High Court dismisses VLAD challenge

On 14 November 2014, the High Court handed down its decision in Kuczborski v Queensland [2014] HCA 46, dismissing a constitutional challenge to the Vicious Lawless Association Disestablishment Act 2013 (VLAD Act) and other Queensland legislation introduced in 2013 and aimed at criminal gangs, particularly outlaw motorcycle gangs.

The challenge was brought by Stefan Kuczborski, who is a member of the Hell’s Angels Motorcycle Club, a declared ‘criminal organisation’ for the purposes of the Criminal Code Act 1899.

Mr Kuczborski sought a declaration that the impugned legislation was invalid for infringing the principle indentified in Kable v Director of Public Prosecutions (NSW) (1996) 189 CLR 51.

The Kable principle is concerned with preserving the integrity of the judicial function. It invalidates State legislation that enlists the courts to implement what are in truth legislative or executive decisions, or requires the courts to depart, to a significant degree, from the processes that characterise the exercise of judicial power.

The impugned provisions

The impugned provisions fell into three categories: new offence provisions, sentencing provisions, and bail provisions.

The new offence provisions included provisions in the Criminal Code and the Liquor Act 1992. The Criminal Code provisions (ss 60A--60C) prohibit participants in ‘criminal organisations’ from:

  • being knowingly present in a public place in groups of three or more
  • attending ‘prescribed places’ and ‘prescribed events’
  • recruiting new participants to the criminal organisation.

The remaining new offence provisions, which are in the Liquor Act, proscribe the wearing or carrying of insignia of a declared ‘criminal organisation’ in licensed premises.

The sentencing provisions included the VLAD Act, which mandates additional punishment where a person commits an existing offence for the purposes of, or in the course of participating in, an association that has a criminal purpose. The remaining sentencing provisions are in the Criminal Code and attach additional punishment to particular existing offences where the person is a participant in a ‘criminal organisation’.

The bail provisions effect a reversal of the presumption in favour of bail where a person is alleged to be, or to have been, a participant in a ‘criminal organisation’ as defined in the Criminal Code.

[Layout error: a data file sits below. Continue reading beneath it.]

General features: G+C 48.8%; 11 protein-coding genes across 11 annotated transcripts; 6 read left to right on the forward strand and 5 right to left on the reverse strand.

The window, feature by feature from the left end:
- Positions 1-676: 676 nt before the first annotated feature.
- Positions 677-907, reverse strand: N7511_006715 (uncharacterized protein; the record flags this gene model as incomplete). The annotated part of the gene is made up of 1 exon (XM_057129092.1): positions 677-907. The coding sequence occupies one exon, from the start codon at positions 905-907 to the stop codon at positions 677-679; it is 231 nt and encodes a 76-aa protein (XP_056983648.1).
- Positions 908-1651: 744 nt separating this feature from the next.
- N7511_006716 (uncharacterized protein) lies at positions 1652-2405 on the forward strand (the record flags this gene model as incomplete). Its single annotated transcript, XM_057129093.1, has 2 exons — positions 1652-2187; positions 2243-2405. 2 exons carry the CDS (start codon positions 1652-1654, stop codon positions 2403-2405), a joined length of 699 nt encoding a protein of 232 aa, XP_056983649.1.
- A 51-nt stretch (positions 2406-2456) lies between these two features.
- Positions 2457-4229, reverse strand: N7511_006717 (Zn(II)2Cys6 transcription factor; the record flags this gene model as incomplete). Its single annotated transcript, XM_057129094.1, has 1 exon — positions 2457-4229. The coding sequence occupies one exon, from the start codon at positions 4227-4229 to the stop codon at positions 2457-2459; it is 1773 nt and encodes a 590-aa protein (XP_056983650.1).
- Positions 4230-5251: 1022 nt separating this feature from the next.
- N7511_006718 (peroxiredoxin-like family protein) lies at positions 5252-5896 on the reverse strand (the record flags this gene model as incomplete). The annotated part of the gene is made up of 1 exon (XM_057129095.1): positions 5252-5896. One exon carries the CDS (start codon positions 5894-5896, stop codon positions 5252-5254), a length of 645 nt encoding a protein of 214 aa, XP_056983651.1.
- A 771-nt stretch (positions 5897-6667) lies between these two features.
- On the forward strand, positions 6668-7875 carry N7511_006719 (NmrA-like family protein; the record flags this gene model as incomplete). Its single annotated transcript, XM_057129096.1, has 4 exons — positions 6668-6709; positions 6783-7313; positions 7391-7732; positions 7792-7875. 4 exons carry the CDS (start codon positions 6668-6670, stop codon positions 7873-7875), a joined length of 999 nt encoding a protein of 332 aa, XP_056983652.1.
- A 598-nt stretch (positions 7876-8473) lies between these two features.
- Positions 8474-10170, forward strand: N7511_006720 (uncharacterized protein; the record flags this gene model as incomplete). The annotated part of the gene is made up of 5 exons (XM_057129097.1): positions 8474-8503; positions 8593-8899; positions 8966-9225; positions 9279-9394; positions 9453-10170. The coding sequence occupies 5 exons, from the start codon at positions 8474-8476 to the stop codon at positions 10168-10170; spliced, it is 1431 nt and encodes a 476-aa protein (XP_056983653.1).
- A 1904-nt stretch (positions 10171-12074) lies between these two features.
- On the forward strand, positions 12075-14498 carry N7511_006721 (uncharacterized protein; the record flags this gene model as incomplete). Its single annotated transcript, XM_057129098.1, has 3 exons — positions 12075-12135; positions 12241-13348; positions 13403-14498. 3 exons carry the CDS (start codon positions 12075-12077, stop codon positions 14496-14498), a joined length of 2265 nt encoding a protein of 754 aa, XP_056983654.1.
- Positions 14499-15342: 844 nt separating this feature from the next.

The High Court unanimously accepted the State’s submission that Mr Kuczborski did not have standing to challenge the sentencing or bail provisions as they did not affect Mr Kuczborski’s rights, liabilities, duties and obligations.

The Court noted the sentencing provisions merely increased the punishment applicable to existing valid offence provisions and that Mr Kuczborski did not challenge the validity of those existing offence provisions.

Mr Kuczborski’s standing to challenge the new offence provisions was not in issue, as the State had not contended that he lacked such standing. The Court, by majority (Hayne J dissenting), accepted the State’s submission that the new offence provisions did not offend the Kable principle. In a joint judgment, Crennan, Kiefel, Gageler and Keane JJ (with whom French CJ and Bell J substantially agreed) held that the stipulation of an element of an offence by the executive or parliament (that is, the declaration of an entity as a ‘criminal organisation’) did not infringe the judicial function of adjudging criminal guilt. In addition, the new offence provisions did not require the judiciary to give effect to a decision of the executive or the legislature, nor otherwise undermine the legitimacy of the judiciary.

Justice Hayne (dissenting) considered that the new offence provisions in the Criminal Code infringed the Kable principle as a result of the definition of ‘criminal organisation’ under the Criminal Code. Justice Hayne viewed the definition of ‘criminal organisation’ as requiring courts to treat a judgment about the status of an organisation made by the judiciary as equivalent to that made by the legislature or the executive, and that this infringed the Kable principle.


The Court unanimously upheld the validity of the new Liquor Act offence provisions and upheld by a majority the validity of the new offence provisions in the Criminal Code. The Court also rejected the plaintiff’s attempt to challenge the constitutional validity of provisions (the sentencing and bail provisions) that did not affect his rights, liabilities, duties or obligations.

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Published: 18 December 2014

Author: Felicity Nagorcka